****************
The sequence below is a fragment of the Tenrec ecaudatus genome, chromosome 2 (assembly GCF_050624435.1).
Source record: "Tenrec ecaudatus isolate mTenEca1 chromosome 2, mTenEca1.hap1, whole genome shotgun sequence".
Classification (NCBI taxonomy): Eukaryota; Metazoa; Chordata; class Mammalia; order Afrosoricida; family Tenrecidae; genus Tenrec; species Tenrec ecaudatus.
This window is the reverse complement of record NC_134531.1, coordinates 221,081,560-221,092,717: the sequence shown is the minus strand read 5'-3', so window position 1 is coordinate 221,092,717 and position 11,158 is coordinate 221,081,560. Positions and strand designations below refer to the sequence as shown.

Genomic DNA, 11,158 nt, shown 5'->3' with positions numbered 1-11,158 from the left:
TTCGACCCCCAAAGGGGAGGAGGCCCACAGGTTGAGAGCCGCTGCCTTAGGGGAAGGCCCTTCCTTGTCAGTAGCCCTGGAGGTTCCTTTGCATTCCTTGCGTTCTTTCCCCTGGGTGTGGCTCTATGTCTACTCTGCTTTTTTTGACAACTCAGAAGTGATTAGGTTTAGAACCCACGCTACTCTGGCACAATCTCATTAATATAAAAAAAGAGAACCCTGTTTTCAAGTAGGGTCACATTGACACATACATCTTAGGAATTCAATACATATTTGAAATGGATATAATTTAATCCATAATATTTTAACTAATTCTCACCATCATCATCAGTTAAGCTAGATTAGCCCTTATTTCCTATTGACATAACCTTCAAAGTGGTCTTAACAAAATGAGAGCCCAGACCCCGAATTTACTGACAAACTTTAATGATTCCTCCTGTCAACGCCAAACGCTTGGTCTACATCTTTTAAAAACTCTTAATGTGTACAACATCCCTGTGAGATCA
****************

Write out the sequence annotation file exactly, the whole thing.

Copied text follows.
The sequence below is a fragment of the Tenrec ecaudatus genome, chromosome 2 (assembly GCF_050624435.1).
Source record: "Tenrec ecaudatus isolate mTenEca1 chromosome 2, mTenEca1.hap1, whole genome shotgun sequence".
Classification (NCBI taxonomy): Eukaryota; Metazoa; Chordata; class Mammalia; order Afrosoricida; family Tenrecidae; genus Tenrec; species Tenrec ecaudatus.
This window is the reverse complement of record NC_134531.1, coordinates 221,081,560-221,092,717: the sequence shown is the minus strand read 5'-3', so window position 1 is coordinate 221,092,717 and position 11,158 is coordinate 221,081,560. Positions and strand designations below refer to the sequence as shown.

Genomic DNA, 11,158 nt, shown 5'->3' with positions numbered 1-11,158 from the left:
TTCGACCCCCAAAGGGGAGGAGGCCCACAGGTTGAGAGCCGCTGCCTTAGGGGAAGGCCCTTCCTTGTCAGTAGCCCTGGAGGTTCCTTTGCATTCCTTGCGTTCTTTCCCCTGGGTGTGGCTCTATGTCTACTCTGCTTTTTTTGACAACTCAGAAGTGATTAGGTTTAGAACCCACGCTACTCTGGCACAATCTCATTAATATAAAAAAAGAGAACCCTGTTTTCAAGTAGGGTCACATTGACACATACATCTTAGGAATTCAATACATATTTGAAATGGATATAATTTAATCCATAATATTTTAACTAATTCTCACCATCATCATCAGTTAAGCTAGATTAGCCCTTATTTCCTATTGACATAACCTTCAAAGTGGTCTTAACAAAATGAGAGCCCAGACCCCGAATTTACTGACAAACTTTAATGATTCCTCCTGTCAACGCCAAACGCTTGGTCTACATCTTTTAAAAACTCTTAATGTGTACAACATCCCTGTGAGATCA